Zimbabwe is experiencing more hot and fewer cold days than before as a result of climate change and climate variability. The country’s annual mean surface temperature has warmed by about 0.40C from 1900 to 2000.
Zimbabwe’s third National Communication to the United Nations Framework Convention on Climate Change (UNFCCC) asserts that the period from 1980 to the present has been the warmest since the country started recording its temperature. In addition, rainfall and its timing are increasingly becoming uncertain. This is a very negative scenario for an agriculture-based economy such as Zimbabwe, with over 70 per cent of the population living in rural areas and dependent on climate-sensitive livelihoods such as arable farming and livestock rearing, among others.
The livelihoods of the people of Zimbabwe depend on vulnerable natural resources; for example, people in the Tsholotsho District have relied on gathering mopane worms (caterpillars) for generations. It was a lucrative livelihood option that enabled them to marry and take children to school, among other things. With climate change, that enterprise is being threatened: the mopane worms are no longer in abundance due to reduced rainfall, impoverishing people dependent on that livelihood option.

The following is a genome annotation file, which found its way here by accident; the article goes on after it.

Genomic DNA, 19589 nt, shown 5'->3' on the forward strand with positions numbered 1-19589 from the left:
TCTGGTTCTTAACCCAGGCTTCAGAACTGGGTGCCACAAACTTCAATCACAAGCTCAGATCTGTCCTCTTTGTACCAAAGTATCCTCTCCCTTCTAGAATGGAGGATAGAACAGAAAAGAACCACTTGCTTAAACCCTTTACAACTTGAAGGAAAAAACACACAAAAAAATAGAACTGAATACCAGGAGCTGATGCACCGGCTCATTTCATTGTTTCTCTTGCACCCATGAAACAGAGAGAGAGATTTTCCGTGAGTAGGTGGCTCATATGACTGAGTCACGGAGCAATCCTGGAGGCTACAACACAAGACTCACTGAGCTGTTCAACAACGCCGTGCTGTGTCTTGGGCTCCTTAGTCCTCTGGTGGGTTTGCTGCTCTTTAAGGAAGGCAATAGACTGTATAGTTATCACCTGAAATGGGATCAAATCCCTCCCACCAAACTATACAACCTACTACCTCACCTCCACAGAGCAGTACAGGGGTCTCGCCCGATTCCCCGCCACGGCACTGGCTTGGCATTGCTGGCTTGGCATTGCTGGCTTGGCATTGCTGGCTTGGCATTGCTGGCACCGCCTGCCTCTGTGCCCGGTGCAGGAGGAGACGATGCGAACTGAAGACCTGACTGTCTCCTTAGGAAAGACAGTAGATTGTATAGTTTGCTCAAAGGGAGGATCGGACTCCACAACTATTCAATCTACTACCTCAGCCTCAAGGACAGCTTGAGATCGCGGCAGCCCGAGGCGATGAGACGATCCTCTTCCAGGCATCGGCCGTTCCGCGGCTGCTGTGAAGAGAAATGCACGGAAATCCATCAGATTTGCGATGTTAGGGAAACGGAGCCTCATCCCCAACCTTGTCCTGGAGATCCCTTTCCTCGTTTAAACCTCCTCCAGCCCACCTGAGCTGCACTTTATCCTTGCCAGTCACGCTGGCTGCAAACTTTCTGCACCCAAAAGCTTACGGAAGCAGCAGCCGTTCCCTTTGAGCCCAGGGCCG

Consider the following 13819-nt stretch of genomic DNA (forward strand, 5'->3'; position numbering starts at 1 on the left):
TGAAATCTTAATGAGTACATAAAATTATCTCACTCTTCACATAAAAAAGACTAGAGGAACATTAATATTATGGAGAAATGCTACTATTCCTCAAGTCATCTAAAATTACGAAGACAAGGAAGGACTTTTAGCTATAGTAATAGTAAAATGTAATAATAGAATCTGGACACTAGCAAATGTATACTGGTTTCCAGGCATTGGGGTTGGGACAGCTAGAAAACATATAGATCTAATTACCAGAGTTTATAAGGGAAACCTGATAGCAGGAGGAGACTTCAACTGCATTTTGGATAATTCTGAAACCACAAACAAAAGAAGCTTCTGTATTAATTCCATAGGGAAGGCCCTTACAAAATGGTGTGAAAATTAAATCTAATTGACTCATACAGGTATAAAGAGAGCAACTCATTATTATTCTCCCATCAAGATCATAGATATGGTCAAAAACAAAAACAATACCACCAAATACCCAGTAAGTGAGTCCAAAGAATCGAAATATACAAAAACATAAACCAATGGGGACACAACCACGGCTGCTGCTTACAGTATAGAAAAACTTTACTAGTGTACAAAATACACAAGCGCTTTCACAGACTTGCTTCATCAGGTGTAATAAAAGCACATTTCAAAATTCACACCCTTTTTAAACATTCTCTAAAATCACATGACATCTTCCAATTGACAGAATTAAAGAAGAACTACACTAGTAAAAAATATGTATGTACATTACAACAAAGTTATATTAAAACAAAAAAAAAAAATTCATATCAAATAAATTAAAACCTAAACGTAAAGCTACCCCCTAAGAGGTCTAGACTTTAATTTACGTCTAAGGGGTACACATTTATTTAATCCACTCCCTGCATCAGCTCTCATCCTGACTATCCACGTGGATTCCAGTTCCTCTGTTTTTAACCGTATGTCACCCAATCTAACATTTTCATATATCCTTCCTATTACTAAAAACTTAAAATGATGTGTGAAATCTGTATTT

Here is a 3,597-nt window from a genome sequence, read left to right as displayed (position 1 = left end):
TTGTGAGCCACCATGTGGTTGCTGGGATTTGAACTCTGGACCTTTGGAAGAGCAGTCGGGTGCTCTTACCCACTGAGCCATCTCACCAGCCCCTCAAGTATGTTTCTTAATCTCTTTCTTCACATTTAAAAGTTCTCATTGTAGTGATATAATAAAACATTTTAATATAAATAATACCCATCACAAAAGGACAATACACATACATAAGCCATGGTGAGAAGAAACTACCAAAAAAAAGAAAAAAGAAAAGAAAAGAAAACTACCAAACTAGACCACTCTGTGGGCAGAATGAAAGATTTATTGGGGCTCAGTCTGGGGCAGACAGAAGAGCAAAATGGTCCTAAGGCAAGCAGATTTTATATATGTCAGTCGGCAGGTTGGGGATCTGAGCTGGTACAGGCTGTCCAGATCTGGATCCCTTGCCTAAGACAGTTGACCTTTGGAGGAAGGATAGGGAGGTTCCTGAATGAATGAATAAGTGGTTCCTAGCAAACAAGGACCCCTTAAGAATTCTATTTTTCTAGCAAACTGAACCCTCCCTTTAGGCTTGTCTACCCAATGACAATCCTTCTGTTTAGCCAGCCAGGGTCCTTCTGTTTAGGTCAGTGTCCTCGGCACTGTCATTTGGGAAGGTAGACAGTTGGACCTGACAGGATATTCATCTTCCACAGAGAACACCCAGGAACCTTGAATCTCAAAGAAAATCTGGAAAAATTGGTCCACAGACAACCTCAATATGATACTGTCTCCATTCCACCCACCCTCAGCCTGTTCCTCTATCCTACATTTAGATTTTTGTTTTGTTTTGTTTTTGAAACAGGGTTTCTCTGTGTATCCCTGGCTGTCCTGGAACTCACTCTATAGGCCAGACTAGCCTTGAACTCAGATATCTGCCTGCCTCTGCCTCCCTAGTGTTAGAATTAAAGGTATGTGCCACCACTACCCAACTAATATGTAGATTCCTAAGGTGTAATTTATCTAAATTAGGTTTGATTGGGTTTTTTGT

In addition, thatch grass harvesting and selling has also been affected by climate change. Reduced rainfall also affects the growth and quality of the grass to be sold. Rural communities use grass for thatching their huts, as some of the households cannot afford zinc and asbestos sheets. Some women sell the grass as a livelihood activity, so the change in availability has negative implications for income-generating projects for Zimbabwean women. The depletion of these resources as a result of climate change will lead to further poverty and affects the country’s efforts towards sustainable development. Climate change is thus an additional constraint to sustainable socioeconomic development for Zimbabwe.
Zimbabwe’s Climate Policy and National Adaptation Plan